General Motors has hired former Tesla battery-development boss Kurt Kelty as its new vice president of batteries.
In this newly-created position, Kelty will be tasked with bringing together GM's development resources "to more quickly deliver profitable, lower-cost, higher performing electric vehicles to customers at scale," and will report directly to GM president Mark Reuss, the automaker said in a press release Thursday.
GM Ultium battery - cell stacking
Kelty was most recently vice president of battery firm Sila, helping to push adoption of that company's silicon anode tech that's slated for use in the upcoming Mercedes-Benz EQG electric SUV. Prior to that, Kelty led the battery development team at Tesla for 11 years and drove the creation of that automaker's Nevada "Gigafactory" with Panasonic, which was also the company that got Kelty started with lithium-ion batteries in 1993.
"For more than 30 years, I've been focused on helping develop and commercialize battery technologies that will aid in the transition to electric transportation," Kelty said in a statement. "Joining GM creates an even bigger opportunity to help the industry make the switch and have a lasting impact on our planet."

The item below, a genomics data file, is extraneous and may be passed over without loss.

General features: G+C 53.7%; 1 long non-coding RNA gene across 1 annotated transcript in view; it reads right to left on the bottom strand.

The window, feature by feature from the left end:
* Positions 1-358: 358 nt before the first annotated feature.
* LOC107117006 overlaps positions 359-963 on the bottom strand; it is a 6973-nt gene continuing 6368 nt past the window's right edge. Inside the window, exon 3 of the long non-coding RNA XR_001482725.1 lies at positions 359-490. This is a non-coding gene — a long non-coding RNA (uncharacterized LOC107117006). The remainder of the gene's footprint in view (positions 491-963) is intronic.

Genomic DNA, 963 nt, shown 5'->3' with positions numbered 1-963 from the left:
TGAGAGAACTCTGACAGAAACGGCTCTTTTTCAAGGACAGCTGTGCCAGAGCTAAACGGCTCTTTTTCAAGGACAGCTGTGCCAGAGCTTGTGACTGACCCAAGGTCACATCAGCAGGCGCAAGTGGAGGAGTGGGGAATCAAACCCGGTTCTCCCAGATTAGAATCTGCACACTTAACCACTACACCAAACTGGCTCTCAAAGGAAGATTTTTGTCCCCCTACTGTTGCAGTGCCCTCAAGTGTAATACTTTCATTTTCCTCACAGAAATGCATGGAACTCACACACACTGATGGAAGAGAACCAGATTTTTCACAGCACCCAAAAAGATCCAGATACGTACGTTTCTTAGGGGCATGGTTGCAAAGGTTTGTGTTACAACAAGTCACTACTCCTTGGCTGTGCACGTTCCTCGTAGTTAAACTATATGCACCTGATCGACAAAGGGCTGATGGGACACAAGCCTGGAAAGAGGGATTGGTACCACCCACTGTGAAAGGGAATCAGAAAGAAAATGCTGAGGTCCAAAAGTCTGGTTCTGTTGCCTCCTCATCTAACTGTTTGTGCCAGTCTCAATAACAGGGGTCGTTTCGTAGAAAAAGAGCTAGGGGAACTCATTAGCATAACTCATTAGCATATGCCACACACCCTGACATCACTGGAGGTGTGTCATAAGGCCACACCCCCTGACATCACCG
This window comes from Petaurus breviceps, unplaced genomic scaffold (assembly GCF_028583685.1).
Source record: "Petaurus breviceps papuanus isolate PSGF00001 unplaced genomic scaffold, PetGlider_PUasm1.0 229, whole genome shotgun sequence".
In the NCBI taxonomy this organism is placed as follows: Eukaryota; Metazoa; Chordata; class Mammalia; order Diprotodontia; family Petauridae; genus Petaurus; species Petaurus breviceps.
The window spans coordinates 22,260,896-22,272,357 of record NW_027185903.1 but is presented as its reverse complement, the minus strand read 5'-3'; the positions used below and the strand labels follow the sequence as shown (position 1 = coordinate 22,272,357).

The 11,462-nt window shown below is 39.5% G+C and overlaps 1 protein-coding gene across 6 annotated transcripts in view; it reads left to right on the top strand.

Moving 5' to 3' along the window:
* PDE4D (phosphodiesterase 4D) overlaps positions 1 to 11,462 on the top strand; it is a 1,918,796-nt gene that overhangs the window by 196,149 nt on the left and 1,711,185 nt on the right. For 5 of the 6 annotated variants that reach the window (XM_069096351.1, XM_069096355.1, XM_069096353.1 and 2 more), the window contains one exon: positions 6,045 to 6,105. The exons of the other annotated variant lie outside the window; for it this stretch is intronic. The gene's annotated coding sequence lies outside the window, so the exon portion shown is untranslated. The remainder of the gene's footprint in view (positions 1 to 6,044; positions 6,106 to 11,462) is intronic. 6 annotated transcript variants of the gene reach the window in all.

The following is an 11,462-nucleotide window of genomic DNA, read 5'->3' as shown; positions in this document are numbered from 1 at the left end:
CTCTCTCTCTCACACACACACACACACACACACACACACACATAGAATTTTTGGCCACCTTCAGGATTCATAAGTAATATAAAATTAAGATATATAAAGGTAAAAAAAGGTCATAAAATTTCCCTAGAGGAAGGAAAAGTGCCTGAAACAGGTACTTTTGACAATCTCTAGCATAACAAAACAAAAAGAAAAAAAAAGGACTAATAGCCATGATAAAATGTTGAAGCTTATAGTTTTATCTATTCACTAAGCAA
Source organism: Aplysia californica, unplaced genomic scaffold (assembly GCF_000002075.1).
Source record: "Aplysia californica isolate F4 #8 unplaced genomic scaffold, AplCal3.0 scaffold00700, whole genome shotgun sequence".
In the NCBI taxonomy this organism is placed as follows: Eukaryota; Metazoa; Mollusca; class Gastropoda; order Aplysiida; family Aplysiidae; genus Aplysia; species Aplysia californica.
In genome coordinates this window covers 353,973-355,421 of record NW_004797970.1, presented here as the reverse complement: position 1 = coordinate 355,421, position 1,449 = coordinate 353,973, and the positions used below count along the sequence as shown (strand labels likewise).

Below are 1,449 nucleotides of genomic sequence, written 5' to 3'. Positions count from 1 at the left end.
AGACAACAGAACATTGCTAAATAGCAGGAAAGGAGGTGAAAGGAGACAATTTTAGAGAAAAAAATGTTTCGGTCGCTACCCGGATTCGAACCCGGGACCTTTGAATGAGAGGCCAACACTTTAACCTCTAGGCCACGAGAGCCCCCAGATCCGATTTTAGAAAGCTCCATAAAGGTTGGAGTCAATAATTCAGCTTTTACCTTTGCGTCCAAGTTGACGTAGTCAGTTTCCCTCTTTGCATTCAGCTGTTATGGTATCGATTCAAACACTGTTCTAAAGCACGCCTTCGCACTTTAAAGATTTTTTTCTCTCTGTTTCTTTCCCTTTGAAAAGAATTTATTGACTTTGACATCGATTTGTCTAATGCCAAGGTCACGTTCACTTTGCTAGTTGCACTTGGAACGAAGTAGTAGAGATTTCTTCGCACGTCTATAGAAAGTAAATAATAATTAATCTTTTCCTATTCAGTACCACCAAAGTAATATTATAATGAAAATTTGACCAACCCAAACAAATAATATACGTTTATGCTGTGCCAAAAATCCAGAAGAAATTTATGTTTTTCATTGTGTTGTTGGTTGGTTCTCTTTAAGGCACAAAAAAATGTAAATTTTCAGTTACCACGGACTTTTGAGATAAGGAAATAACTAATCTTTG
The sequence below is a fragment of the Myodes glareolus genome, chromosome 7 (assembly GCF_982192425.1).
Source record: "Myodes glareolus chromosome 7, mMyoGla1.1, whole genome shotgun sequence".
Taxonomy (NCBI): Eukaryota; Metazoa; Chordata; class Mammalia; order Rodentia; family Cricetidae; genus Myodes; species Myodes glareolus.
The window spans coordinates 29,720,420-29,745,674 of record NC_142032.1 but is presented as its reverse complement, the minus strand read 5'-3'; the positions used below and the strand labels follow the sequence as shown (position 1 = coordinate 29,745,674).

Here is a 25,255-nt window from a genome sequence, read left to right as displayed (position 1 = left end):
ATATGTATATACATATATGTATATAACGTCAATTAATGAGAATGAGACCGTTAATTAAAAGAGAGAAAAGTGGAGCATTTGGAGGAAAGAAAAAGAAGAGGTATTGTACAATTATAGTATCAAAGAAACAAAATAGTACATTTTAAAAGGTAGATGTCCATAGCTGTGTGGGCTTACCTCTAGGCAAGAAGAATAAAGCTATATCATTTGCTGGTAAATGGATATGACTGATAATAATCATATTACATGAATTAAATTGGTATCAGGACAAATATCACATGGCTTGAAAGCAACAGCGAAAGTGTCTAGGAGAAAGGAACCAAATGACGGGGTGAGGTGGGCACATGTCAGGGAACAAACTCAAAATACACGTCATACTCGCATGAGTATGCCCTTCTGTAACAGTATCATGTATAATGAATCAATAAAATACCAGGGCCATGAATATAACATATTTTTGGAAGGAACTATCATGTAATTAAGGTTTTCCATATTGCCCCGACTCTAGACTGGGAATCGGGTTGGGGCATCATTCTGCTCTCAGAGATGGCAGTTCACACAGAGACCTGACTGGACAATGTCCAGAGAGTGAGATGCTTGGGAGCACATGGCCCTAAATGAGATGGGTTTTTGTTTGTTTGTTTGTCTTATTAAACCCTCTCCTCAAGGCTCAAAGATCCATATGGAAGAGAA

GM's production ramp on its Ultium-powered EVs has been going very slowly, reportedly due to supply of batteries. That's caused GM to miss production targets and likely delayed the launch of more-affordable EVs.
2024 Chevrolet Equinox EV
Meanwhile, GM CEO Mary Barra has underscored that the company is flexible on battery cells in its EV ramp. That led to the announcement last year that a new joint venture with Samsung will make cylindrical batteries—perhaps good for lower-profile, more efficient vehicles, or sports cars. GM also last year acquired the battery-health startup ALGOLiON, and earlier this week it confirmed plans to spend $19 billion on sourcing battery raw materials from LG Chem through 2035.
The Chevy Equinox EV is due to start at $34,995, with an estimated 319 miles of range, making it the lowest-cost Ultium EV announced so far. The next-generation Bolt EV will have an LFP battery pack and is expected to cost less than that. EV tax credit aside, neither of these models quite challenge the value of similarly-sized internal-combustion vehicles.